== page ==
• Authoritarian – less responsive and more demanding, expecting compliance without question, providing structured environments and establishing clear rules.
  • Authoritative – demanding and responsive, assertive but not restrictive or intrusive. Providing a supportive environment for learning alongside with clear expectations and allocations of responsibility.
  • Neglectful or uninvolved parents are low in both demands and responsiveness, in extreme cases rejecting and neglecting the essential needs of children.

 

Parenting styles have three primary dimensions:

1) Behavioural control – developing strategies that openly monitor behavioural expectations, establishing rules and limits that provide boundaries for managing behaviour.

2) Warmth – creating a supportive environment for self-expression, encouraging a child to participate in individual, group and community activities, and to form close attachment relationships.

3) Psychological control – being intrusive and overprotective, creating a sense of dependency in a child by implementing constraints, interrupting or ignoring the child, and manipulating a child both emotionally and psychologically.

The main difference between the authoritarian and authoritative parenting styles is the dimension of psychological control, with authoritarian parents expecting children to accept judgments or values without question, and authoritative parents being more open to give and take.

According to researchers, the authoritative parenting style is one of the most consistent predictors of self-regulatory competence from early childhood through adolescence into adulthood. This form of parenting effectively helps a child acquire the self-confidence and esteem necessary to face life’s challenges.

The five important elements across parenting styles that are conducive to developing resilience and self-regulation are:

  1. Availability – the foundation for children to learn to form trust in relationships starts with parents responding to their baby’s needs, as well as providing the security for their child to outgrow the dependency of infancy and confidently explore the wider world and its many challenges.
  2. Sensitivity – being aware as a parent of their child’s individual and unique perspective and encouraging their child to form his or her own feelings and opinions, even if they are different to their own.
  3. Acceptance – being child-centred and valuing the experiences and knowledge unique to their child.
  4. Co-operation – creating opportunities for children to contribute and be effective as children learn to make an impact on their environment. It is possible for parents to be on the child’s ‘team’ to work together solving problems and promoting the various competencies the child has. Success brings confidence to take on challenges and measure risks.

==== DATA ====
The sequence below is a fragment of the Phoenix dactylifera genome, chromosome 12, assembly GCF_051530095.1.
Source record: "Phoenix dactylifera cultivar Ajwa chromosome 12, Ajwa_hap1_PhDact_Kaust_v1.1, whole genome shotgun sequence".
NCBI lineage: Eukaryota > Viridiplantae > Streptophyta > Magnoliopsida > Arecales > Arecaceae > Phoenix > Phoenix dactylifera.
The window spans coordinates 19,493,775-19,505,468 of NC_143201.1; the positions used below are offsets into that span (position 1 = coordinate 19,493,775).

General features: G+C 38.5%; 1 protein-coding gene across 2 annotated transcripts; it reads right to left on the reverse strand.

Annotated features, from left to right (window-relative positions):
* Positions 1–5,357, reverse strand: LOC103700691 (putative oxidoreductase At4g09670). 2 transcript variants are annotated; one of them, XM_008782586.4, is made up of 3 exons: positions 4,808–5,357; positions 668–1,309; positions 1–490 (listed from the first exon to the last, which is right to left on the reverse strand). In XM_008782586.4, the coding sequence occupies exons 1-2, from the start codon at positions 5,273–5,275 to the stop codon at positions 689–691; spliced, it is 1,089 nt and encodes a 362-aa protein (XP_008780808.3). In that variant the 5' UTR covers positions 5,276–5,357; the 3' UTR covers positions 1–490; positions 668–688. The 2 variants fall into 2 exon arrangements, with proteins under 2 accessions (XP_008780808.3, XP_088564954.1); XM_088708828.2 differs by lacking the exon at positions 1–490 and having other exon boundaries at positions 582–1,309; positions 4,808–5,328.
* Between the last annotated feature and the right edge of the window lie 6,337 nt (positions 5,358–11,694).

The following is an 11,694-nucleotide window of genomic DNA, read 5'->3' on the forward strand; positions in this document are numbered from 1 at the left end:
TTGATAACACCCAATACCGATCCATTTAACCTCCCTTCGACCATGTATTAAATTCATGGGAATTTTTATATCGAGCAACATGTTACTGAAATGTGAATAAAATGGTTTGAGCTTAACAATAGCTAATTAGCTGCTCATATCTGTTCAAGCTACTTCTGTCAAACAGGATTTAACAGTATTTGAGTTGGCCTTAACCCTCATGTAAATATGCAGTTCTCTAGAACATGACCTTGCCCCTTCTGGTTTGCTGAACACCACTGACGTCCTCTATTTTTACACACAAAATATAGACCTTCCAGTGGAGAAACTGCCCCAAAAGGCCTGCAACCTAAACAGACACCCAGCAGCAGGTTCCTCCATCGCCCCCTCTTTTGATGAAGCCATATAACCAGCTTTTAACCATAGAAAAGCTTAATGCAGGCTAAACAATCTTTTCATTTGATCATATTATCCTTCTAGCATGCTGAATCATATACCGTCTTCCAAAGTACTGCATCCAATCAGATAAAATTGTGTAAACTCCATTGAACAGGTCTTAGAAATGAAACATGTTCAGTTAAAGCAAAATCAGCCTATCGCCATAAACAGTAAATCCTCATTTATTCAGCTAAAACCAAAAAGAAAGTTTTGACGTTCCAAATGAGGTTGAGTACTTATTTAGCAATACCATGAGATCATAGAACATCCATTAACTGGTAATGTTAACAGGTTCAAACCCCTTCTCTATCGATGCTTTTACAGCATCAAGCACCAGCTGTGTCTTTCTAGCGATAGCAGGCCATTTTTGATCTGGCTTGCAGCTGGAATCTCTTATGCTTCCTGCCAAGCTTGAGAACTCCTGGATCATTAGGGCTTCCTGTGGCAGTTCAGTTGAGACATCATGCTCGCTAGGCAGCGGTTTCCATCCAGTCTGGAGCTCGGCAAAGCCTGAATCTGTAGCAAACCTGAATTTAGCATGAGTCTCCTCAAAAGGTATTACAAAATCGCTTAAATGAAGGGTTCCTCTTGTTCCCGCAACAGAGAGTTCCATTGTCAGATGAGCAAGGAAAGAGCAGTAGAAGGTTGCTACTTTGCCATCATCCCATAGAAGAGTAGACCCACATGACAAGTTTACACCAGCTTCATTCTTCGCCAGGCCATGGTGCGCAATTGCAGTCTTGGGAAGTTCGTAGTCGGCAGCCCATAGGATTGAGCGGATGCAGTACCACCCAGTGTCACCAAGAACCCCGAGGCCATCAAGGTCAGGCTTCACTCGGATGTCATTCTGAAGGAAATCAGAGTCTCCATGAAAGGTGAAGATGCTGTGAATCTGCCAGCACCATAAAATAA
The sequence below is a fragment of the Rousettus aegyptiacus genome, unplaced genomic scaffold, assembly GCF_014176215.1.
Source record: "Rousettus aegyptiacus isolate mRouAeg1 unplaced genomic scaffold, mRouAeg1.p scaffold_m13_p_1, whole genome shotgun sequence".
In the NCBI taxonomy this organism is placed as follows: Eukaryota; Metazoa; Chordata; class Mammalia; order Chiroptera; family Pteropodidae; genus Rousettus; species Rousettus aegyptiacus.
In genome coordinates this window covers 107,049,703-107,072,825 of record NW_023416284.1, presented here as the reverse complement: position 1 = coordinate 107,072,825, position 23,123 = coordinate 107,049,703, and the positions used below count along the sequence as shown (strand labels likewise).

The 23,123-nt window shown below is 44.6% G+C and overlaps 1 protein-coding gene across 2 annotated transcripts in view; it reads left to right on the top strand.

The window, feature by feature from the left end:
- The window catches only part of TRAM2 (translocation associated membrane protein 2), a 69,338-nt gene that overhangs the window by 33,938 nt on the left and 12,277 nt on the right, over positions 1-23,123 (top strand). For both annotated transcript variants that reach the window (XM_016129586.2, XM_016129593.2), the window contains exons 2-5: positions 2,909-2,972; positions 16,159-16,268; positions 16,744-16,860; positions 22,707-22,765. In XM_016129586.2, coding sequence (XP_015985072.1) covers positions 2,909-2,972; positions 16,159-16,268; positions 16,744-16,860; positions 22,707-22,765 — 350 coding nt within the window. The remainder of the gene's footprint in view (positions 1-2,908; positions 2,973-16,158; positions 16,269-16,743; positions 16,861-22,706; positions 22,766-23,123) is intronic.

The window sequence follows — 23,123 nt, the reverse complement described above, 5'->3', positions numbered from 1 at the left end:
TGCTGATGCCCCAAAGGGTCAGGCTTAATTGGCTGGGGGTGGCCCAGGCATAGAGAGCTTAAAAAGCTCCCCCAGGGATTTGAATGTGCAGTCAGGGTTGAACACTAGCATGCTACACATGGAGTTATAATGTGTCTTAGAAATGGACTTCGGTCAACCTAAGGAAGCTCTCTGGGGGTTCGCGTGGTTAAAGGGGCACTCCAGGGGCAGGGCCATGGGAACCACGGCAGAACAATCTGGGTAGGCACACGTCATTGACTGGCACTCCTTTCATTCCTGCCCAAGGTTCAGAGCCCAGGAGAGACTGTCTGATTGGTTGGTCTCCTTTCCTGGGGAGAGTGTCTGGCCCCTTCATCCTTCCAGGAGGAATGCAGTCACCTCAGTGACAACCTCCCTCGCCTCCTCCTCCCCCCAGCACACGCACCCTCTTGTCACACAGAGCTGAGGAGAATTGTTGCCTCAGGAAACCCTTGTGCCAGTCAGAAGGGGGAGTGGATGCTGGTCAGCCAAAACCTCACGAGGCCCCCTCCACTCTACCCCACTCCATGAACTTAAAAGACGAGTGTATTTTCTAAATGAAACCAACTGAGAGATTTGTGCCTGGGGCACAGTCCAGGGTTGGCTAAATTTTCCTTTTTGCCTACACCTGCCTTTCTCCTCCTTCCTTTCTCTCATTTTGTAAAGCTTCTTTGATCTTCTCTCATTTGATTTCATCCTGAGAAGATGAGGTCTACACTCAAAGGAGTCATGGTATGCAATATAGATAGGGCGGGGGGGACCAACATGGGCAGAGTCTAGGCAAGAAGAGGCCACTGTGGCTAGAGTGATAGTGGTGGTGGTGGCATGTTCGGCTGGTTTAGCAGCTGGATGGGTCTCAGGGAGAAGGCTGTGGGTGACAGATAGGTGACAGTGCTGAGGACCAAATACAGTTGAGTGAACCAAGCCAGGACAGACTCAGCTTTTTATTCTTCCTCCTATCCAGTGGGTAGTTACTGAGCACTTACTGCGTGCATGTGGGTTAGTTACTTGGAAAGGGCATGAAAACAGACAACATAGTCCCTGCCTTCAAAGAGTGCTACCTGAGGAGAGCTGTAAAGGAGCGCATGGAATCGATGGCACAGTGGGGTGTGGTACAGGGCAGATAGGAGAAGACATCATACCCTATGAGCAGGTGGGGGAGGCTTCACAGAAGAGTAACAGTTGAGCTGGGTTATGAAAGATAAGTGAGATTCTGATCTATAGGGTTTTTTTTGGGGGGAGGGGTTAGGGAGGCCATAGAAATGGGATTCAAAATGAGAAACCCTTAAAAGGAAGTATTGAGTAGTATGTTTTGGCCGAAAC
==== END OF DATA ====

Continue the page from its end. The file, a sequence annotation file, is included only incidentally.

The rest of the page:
5. Family membership – promote feelings of belonging and being significant to others.

 

INTERACTIONS – FAMILY ENVIRONMENT OF DISCIPLINE

The environment of the community and family within which a child is raised affects the self-regulation processes the child develops. Resilience is the ability to bounce back from adversity; family and community environments that are resilient have more self-regulatory systems in place from which individuals can learn. Family conflict is inevitable and some dynamics are higher in emotion due to the temperaments of the individuals in the family. Studies have found that it is not the heat of the family conflict, but how it is resolved, that impacts a child’s ability to regulate in conflict.

Discipline of children affects the self-regulatory development of children. While 90 per cent of parents have used smacking at least once, studies find that any kind of physical discipline negatively effects self-regulation.

A parent’s ability to redirect a child’s attention away from the source of distress and re-engage the child in an on which to activity is the most basic, and an important, self-regulatory skill.

Timeout is often given as an alternative disciplinary tool, however time in with the child or staying in the vicinity of an upset child calms them faster than isolation.

 

CONCLUSION

Being able to self-regulate lays the foundation for many complex tasks and ways of thinking. Individuals are unique in a multitude of ways: physically, brain maturity, temperament and personality. Experience of the world from infancy onwards shapes our self-regulatory abilities.

Researchers now suggest that intentional movements assist a child’s brain to work more efficiently. Sport, music, stretching and slow, measured movement assists all bodies to self-regulate better, often by influencing breathing first and foremost, enabling the brain to calm, and thus to better process complex thoughts.